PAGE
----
Elissa Washuta on Reckoning with the Insoluble Puzzles of the Universe
In Conversation with Jordan Kisner on Thresholds
This is Thresholds, a series of conversations with writers about experiences that completely turned them upside down, disoriented them in their lives, changed them, and changed how and why they wanted to write. Hosted by Jordan Kisner, author of the essay collection Thin Places, and brought to you by Lit Hub Radio.
In this episode, Jordan talks with Elissa Washuta (White Magic) about the transformative nature of narrative, avoiding versus thinking about painful things, why she takes more notes, and the power of a good video game.
Subscribe and download the episode, wherever you get your podcasts!
Twin Peaks and Twin Peaks: The Return • Dorrie the Little Witch by Patricia Coombs • The Craft • Red Dead Redemption 2
From the episode:
Elissa Washuta: At the same time that I was learning about Catholicism and the Catechism and Catholic saints and all of the things that I became curious about in that area, my extracurricular reading was whatever looked good at the library. I read so much as a kid. I really liked these books, the Dorrie series by Patricia Coombs, which I talk about a little bit in White Magic: Dorrie is a little witch, her mother is a big witch who is very busy and important, and Dorrie gets into trouble while her mom is out working as a witch. There were lots of cultural representations of witchcraft that changed as I grew up. Of course, The Craft was really big for me when I was a pre-teen. It was terrifying, and it felt believable that I could wield that kind of power.
I have always taken books very seriously—even as a kid, even when I knew something was fiction. It felt real. And so I felt like there could be something to hold on to in there that I could use for my own benefit to shape my own self in the world. I’ve always been really interested in some idea of mystery, of things that are not immediately apparent. Whether that’s how witchcraft works or what heaven and hell are like, what purgatory is; what will my tally end up being after I die? How will I? I can’t know right now whether I’ve been good enough. That was always a big question for me as a Catholic kid.
The witchcraft was just another facet of that, some kind of mystery that I can approach but not fully exhaust my interests in. I have lots of interests, some enduring, most of them fleeting. I become really obsessive and tend to exhaust those interests in a way, or get bored with them. That kind of mystery is really appealing to me for that reason, because there’s just more there that I am not capable of ever fully approaching. I like that object of curiosity.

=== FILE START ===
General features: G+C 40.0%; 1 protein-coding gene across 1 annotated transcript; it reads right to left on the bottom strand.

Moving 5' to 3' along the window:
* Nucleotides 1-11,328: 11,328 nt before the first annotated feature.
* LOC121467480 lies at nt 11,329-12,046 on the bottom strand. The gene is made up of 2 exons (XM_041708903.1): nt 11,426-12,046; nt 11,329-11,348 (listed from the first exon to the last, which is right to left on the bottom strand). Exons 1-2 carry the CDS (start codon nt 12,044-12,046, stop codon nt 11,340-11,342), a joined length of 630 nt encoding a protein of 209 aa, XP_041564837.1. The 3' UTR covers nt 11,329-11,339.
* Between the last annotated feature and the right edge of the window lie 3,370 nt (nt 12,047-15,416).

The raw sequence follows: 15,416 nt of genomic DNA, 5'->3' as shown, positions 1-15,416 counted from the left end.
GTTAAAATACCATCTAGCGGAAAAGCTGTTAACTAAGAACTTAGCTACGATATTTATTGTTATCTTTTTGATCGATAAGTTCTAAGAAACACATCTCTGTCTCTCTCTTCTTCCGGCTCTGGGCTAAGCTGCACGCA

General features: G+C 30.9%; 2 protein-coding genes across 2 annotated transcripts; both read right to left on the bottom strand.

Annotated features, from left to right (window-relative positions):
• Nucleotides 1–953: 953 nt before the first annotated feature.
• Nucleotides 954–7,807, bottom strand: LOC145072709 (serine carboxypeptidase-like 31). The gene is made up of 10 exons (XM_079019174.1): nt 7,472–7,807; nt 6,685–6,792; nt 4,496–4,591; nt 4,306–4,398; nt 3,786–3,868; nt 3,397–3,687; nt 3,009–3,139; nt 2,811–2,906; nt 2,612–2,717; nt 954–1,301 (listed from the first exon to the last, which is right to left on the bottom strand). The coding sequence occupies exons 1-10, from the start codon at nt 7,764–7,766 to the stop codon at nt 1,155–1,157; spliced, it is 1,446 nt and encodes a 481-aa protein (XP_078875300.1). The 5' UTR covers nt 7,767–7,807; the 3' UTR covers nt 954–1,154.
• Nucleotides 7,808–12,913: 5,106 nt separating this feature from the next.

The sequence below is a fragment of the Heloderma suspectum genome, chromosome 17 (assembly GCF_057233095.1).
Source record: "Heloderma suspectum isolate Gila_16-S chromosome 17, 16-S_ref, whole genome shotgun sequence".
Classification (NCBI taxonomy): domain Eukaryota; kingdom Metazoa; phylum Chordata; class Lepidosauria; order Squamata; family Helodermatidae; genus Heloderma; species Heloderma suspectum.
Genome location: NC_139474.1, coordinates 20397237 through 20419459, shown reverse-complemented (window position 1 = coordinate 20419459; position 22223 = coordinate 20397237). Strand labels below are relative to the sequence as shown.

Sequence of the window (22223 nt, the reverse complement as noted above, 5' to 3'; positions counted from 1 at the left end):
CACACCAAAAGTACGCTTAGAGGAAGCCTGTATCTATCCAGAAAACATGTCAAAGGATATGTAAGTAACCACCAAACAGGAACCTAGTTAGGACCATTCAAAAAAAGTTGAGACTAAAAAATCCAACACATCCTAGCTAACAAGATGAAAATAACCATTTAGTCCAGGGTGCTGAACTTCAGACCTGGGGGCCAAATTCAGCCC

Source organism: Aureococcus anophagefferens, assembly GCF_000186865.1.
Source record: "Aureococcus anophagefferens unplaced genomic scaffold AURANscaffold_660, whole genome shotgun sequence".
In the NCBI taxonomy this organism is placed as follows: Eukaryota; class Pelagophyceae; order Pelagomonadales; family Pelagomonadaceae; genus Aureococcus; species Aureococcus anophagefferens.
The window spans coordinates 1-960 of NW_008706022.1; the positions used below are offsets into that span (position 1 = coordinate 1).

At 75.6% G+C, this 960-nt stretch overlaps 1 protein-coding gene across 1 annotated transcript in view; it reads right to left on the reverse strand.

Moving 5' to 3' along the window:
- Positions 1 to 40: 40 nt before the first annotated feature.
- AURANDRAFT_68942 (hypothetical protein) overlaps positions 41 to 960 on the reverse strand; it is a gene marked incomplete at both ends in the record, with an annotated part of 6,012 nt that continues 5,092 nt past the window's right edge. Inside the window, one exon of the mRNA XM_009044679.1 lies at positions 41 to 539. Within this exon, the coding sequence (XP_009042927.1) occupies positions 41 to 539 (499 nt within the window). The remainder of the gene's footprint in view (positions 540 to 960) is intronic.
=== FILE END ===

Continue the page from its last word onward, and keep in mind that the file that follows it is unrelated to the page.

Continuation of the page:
Jordan Kisner: Right. Like the core mystery at the center of existence is not something you can necessarily fully wrap your arms around and then get bored of. It’s an insoluble puzzle.
Elissa Washuta: Yeah. I was just thinking about math problems or science quizzes or something. I was really studious as a kid, and I have memories of feeling that I needed to be so excellent in all subject areas, I needed to really properly memorize the phases of cell division—that sticks in my head because I could not do it. There would be areas in academics where I would meet my match, and it was really frustrating for me, and it was really, really hard and it stuck with me. But the mystery of, like, divinity of the universe, there’s less pressure because nobody can ever figure it out. You can just learn some of the contours of how people understand it. They’re there for some reason. That feels more inviting than intimidating for me.
Elissa Washuta is a member of the Cowlitz Indian Tribe and a nonfiction writer. She is the author of White Magic, My Body Is a Book of Rules, and Starvation Mode. With Theresa Warburton, she is co-editor of the anthology Shapes of Native Nonfiction: Collected Essays by Contemporary Writers. She has received fellowships and awards from the National Endowment for the Arts, Creative Capital, Artist Trust, 4Culture, and Potlatch Fund. Elissa is an assistant professor of creative writing at the Ohio State University.